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The Care and Feeding of your Online Reputation

The Care and Feeding of your Online Reputation

By: Debra Benton

From The Virtual Executive by Debra Benton, reprinted with permission from McGraw-Hill Professional. Copyright 2012.

Unless you are so far off the grid that you live in an abandoned vehicle on blocks, the IRS does not know you exist, your siblings assume you are dead, and your fingerprints have been surgically removed, there are some electronic records on you. (Of course, if any of the above is true, you probably aren’t reading this.)

If someone runs a Google search on you, something is likely to come up. The good stuff are articles, stories, and blogs that you’ve written or been quoted in; awards, announcements, projects you’ve been part of; and profiles, postings, tags, and “likes” on social feeds.

Then there are the things you have little control over that come from public records and what others post.

“Only the very, very rich or powerful can remain un-Googleable.”

It is common that if you contact someone out of the blue, before she considers responding to you, she will run Google search on you and check your Facebook and Twitter posts.

Think Twice Before You Post
When you engage online: think twice, post once. Be interesting so you’re appealing to get to know. How you express yourself, how you think, and how you handle and present yourself all add up to the impact you have.

Understand the culture of the media site that you are using, and communicate only about topics appropriate for the site. It’s okay to lurk a little in a new community you’ve joined to get a feel for it before posting messages. You’d do the same at a live event; step back and observe before joining in.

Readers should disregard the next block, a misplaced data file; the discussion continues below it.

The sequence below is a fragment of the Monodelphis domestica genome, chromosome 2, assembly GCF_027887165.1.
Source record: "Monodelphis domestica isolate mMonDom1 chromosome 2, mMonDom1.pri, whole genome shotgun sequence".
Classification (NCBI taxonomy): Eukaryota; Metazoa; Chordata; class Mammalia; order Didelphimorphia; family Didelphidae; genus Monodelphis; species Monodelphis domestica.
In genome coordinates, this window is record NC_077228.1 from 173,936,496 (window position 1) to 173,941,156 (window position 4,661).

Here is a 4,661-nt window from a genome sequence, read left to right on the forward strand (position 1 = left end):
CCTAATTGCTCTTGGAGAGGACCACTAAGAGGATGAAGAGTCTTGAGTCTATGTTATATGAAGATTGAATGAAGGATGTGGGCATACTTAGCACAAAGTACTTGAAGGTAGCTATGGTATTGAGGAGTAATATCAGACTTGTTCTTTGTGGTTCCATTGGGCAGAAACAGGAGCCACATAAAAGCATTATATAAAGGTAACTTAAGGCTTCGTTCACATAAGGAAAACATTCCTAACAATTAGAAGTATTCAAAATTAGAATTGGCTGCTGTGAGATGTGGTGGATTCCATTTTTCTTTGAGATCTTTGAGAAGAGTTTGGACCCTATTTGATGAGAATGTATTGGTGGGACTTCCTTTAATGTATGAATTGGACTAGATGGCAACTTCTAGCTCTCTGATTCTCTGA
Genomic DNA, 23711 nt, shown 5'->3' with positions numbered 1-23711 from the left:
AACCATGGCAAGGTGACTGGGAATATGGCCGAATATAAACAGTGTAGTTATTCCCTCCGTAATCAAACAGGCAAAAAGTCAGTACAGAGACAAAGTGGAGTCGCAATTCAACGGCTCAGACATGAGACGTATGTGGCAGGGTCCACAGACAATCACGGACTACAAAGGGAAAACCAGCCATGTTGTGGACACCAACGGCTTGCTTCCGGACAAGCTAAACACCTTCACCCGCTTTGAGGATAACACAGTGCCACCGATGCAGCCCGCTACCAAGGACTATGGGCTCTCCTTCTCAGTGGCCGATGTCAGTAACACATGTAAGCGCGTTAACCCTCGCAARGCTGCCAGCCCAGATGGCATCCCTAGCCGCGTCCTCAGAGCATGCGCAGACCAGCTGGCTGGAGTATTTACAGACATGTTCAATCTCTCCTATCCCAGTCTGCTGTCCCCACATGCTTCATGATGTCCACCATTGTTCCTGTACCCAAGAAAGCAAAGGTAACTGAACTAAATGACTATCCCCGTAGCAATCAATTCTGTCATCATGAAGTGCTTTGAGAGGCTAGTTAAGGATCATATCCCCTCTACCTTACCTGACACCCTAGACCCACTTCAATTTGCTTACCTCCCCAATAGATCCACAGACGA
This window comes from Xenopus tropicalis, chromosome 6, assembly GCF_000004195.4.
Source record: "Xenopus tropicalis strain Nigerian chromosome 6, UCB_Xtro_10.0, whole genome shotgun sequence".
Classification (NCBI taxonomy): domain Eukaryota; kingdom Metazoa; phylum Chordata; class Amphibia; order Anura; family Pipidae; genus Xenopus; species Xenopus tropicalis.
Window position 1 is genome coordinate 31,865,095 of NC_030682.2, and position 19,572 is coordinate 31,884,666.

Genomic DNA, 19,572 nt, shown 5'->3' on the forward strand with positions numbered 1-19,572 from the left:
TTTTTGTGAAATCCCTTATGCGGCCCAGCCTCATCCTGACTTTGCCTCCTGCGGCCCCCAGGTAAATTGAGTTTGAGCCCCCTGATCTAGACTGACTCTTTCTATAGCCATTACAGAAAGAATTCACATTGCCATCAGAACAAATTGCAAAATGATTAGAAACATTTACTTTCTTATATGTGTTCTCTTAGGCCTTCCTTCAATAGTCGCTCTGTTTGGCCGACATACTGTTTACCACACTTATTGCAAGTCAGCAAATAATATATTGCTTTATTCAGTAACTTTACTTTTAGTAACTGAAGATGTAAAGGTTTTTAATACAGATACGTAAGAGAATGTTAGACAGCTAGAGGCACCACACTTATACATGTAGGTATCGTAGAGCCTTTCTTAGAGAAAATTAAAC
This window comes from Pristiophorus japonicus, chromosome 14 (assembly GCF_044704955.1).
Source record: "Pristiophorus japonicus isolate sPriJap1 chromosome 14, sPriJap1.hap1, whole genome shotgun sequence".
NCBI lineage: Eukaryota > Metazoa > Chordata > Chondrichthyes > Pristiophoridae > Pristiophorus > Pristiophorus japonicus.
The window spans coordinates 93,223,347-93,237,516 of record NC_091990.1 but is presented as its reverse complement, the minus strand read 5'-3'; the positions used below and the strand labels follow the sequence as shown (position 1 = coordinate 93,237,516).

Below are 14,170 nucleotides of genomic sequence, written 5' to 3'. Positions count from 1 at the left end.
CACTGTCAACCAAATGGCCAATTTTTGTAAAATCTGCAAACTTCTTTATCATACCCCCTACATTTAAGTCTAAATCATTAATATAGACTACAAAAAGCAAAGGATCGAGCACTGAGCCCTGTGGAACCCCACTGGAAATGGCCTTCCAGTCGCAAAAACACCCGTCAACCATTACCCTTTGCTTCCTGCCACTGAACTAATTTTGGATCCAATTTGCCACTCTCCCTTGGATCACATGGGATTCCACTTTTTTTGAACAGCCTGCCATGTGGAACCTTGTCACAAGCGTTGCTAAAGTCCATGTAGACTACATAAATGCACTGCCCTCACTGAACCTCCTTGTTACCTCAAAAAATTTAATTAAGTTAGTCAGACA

Ask yourself, if your post is:

  • Relevant
  • Engaging
  • Positive and pleasant
  • Accurate and honest
  • Valuable
  • Edgy
  • Controversial
  • A hot topic

Does it:

  • Stimulate conversation
  • Give insider information
  • Provide little-known data
  • Teach something
  • Prompt other sites to link

“When you post, ‘wow’ people with content: solutions, tips, advice. Be worth talking about.”

Don’t post silliness just to add another item. Share stuff that has a reason for showing. Avoid random quotes, statements, useless updates, rants, and repetition. Watch for typos and grammatical errors in your posts just the way you do when you use written and voice channels.

Exhaustively edit everything you post. Use impulse control. There is no machine to take you back in time and unpost. The Internet is a permanent record; it never forgets anything published. Comments, news, images, blog posts, commentary, status updates, or photos placed on the Internet dissipate like airborne viruses.

Slow down. Even though you can post or respond with a few keystrokes and a click, don’t. Sit on it, walk on it, sleep on it. Then reword it.

“Do the firefighters’ drill: stop, drop, roll. Stop the process. Drop the idea that you’re emotionally wedded to. Roll into a better way of wording.”

Filter what you write. Ask yourself if it is what you want your boss, coworkers, parents, children, and grandparents to read — because they will, or someone will tell them about it.

“One site profile was more detailed in its questions than a psychological profile I had to complete to go to sniper school.”

Social Media Tips to Heed
People can be in such a hurry to get their message out into the media stream that they don’t think seriously about the repercussions until it’s too late. It’s not just the information you dispatch.

Someone else can take a photo of you and tag you, and it is there without end too — your personal Wikileaks moment. And before you post about others, put yourself in their position to make sure it won’t offend them.

“I run a public company. You don’t have to dig too deep to get some dirt on me.”

A good question to repeatedly ask yourself as you pause to post is, “Ten years down the road when I am chief something, do I want that out there?”

Author Bio:
Debra Benton
, author of The Virtual Executive (McGraw-Hill, April 27, 2012), founded and directs Benton Management Resources, counseling such clients as AT&T, American Express, GE, Pepsi, United Airlines, Time Warner, McKinsey & Company, Verizon, Dell, Novartis, Kraft Foods, and NASA, and others from Hollywood to the Washington Beltway. She is the bestselling author of eight previous books including How to Think Like a CEO and Executive Charisma.  More at: Debrabenton.com.